Monday, December 30, 2013

Year's end

Another year has passed and with it the usual promises and hopes that either didn't happen or didn't even have a chance of happening. But a few things did happen in my little world that made it all worth it.

Screenwriters live a different life than most people, even actors and directors and crews aren't the same as us. For one reason that I often quote to aspiring writers and to anyone else who will listen is that we are the only ones in the film business that don't have to have a job in order to write. You might include producers but let's not.

What I mean is this; we have the chance of getting hired by a producer to write a completely new screenplay or get hired to do rewrites on someone else's screenplay. 

But there's another shot at getting a movie made.

And it's free.

Writers are the only ones who can write a "spec" screenplay (or script, same thing) on their own. Why write something without getting paid? Well, half of my original screenplays that were produced were spec scripts. In other words I wrote them by myself without getting a penny for them but then managed to sell them and get made. A few were bought but never made however.

I've got a stack of these specs that I wrote that number around 30 and I know very few other writers who have that many. There are probably more, but I don't know them. 

Why do I take that chance of writing a script that maybe nobody will want?

For one thing I get to write it exactly how I want without a producer poking their nose into my story and telling me too change something on this page or that page. Of course when they buy it they will tell me to change stuff but at least that first draft is mine.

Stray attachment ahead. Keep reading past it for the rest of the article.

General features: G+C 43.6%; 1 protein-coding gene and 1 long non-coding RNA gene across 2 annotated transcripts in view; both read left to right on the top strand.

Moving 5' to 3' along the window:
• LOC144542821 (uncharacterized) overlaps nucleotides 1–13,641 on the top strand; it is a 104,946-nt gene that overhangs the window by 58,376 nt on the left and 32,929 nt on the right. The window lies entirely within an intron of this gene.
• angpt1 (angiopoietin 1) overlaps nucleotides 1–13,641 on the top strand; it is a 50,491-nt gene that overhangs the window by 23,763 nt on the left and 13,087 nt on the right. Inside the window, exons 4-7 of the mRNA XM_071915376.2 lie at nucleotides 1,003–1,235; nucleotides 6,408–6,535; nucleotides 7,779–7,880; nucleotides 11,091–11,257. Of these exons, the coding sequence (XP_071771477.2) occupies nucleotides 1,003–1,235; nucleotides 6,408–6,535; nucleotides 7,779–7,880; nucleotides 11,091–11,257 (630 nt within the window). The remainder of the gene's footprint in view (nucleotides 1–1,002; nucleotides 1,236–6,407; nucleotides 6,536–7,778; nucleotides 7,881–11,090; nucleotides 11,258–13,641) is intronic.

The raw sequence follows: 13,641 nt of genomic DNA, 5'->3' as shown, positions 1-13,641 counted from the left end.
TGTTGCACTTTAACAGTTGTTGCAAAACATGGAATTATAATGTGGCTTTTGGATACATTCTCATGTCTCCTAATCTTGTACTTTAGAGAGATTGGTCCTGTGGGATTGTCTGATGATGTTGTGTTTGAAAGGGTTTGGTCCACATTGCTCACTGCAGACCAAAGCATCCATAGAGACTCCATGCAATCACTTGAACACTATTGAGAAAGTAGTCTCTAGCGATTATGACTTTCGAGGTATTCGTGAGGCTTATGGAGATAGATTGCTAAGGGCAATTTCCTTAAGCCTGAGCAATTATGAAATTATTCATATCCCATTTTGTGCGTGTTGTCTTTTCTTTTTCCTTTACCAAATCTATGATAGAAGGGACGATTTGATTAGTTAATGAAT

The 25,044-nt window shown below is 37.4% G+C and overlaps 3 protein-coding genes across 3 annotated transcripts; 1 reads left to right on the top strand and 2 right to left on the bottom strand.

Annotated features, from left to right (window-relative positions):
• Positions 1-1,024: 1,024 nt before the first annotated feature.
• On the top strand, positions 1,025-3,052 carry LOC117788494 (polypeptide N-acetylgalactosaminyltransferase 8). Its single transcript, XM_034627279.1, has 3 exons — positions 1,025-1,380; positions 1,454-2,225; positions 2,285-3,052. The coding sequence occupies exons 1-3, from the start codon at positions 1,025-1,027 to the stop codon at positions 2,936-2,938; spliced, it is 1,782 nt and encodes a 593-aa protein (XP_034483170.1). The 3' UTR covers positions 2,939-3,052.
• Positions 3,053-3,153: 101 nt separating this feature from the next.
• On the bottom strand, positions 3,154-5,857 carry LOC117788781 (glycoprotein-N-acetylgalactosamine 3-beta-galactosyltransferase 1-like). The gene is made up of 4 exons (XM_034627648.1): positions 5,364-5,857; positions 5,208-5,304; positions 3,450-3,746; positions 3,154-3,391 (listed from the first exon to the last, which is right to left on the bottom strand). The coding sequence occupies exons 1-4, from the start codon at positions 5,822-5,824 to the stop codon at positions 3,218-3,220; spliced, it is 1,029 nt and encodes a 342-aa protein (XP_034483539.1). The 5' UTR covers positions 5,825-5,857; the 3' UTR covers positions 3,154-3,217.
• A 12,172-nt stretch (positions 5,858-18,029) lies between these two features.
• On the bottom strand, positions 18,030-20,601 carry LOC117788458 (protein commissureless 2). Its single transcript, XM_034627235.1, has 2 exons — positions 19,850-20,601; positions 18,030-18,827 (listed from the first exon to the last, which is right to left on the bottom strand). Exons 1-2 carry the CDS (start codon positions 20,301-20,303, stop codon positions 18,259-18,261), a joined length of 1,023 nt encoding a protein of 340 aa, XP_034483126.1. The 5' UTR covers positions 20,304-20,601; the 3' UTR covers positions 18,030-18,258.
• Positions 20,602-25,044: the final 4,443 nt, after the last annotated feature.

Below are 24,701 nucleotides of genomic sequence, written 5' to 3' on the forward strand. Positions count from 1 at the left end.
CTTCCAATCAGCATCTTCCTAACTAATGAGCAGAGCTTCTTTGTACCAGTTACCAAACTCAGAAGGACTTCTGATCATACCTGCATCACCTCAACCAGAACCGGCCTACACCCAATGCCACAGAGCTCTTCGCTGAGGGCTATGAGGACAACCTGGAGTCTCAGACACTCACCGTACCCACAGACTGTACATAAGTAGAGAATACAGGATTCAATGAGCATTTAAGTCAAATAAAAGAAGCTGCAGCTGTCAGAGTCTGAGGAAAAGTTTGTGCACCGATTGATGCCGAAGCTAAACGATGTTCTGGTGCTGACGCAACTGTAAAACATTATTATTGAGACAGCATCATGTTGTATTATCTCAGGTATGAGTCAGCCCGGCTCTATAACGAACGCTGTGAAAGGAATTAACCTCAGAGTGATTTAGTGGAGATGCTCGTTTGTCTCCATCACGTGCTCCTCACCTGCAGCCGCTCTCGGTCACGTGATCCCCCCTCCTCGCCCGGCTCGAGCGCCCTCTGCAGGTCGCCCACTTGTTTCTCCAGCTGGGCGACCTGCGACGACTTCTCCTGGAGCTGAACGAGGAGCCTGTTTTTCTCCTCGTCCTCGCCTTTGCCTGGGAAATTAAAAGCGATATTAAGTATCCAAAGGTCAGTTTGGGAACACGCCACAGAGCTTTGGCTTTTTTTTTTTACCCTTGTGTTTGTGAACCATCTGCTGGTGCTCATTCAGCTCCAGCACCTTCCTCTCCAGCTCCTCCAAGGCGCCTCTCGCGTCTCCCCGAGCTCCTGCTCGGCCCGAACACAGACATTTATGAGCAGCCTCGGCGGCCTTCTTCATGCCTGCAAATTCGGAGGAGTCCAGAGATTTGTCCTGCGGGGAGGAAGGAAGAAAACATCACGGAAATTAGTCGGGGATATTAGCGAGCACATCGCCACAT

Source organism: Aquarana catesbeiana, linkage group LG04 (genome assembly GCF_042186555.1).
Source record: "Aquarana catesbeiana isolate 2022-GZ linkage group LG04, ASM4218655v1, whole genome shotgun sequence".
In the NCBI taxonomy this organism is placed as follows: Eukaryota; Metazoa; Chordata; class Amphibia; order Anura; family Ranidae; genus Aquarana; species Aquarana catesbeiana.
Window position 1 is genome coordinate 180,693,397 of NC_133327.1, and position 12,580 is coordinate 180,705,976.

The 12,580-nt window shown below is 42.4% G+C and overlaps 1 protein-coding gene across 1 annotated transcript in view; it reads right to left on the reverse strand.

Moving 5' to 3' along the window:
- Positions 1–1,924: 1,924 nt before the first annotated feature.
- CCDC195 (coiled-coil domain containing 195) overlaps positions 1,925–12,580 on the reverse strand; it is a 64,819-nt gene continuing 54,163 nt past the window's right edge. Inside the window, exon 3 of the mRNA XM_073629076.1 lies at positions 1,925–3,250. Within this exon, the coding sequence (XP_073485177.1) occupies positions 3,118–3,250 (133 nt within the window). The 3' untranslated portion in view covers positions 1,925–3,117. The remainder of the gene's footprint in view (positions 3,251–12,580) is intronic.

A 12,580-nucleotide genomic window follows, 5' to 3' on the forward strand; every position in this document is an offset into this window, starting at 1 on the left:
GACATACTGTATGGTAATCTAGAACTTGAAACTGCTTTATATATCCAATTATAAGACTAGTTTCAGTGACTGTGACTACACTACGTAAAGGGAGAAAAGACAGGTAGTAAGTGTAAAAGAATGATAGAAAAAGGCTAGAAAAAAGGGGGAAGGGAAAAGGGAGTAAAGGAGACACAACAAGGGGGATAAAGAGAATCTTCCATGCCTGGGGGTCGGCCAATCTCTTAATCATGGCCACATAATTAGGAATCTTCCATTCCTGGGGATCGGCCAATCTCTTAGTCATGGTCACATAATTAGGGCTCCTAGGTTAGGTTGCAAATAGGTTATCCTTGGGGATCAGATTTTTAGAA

You never know.

And besides, what else should I be doing when I'm waiting for someone to buy another one of my scripts? One of my past agents said that he loved telling producers that "Jim is one of the few writers who likes to write."

I'm not exactly sure that I like to write, but more like I have to write. The alternative is to sit and wait for the phone to ring or watch a lot of Netflix movies that someone else wrote.

I do other things than write, however, I'm working on that doc you probably read a few months ago, the 90-year old pilot from WW11 in the Pacific campaign. My experience with cameras and editing also allows me to do shorts as well as around 40 youtube videos. Not to mention a few hundred commercials I wrote, produced and directed. And three movies I wrote and directed.

In that sense, I'm more a filmmaker than a screenwriter.

Then there's credits.

Probably all of you know about, the British service that has become the equal of the NSA in that they know way too much about all of us writers and actors and directors.  Over a period of ten years or so imdb has become the source to find out about anything in the film business.  And that includes your age, which, if you're over 40 (some say 30) you stand a chance to lose a job.

And one thing in particular that can praise you or kill you.

And that is credits. Credits are gold. They can get you a job or lose it.

For those few who don't know what credits are, it's simple; Your name on a movie or TV show and how new it is or how old it is.

My example; my last credit was 2010 for The Town That Christmas Forgot. Now, nearly 2014, I am just at the end of my shot as a working writer unless I get a new credit. Fast. Credits are God, the more the better and the more recent the better. 

And if you haven't had any in 3 or 4 years, everyone is going to think you're finished. Even if you have a few screenplays optioned as I have. And all they have to do is go to imdb and check on me. 

Imdb has made a few mistakes in my credits and I have attempted several times to have it corrected but they're like Google, they don't bother. Ever try to get an answer from them?

So, what's left is the fact that we still can work, even if nobody's hired us. I converted my Emperor of Mars screenplay into a book and finished a book on screenwriting this year, while finishing a screenplay for an actor and director.

So I'm not complaining.

But a lot of other people are; and that's the thousands of film crews who are losing jobs to tax credits given out by other states and Canada. But that's another blog.

For now, let's hope we all get our wishes for the new year.


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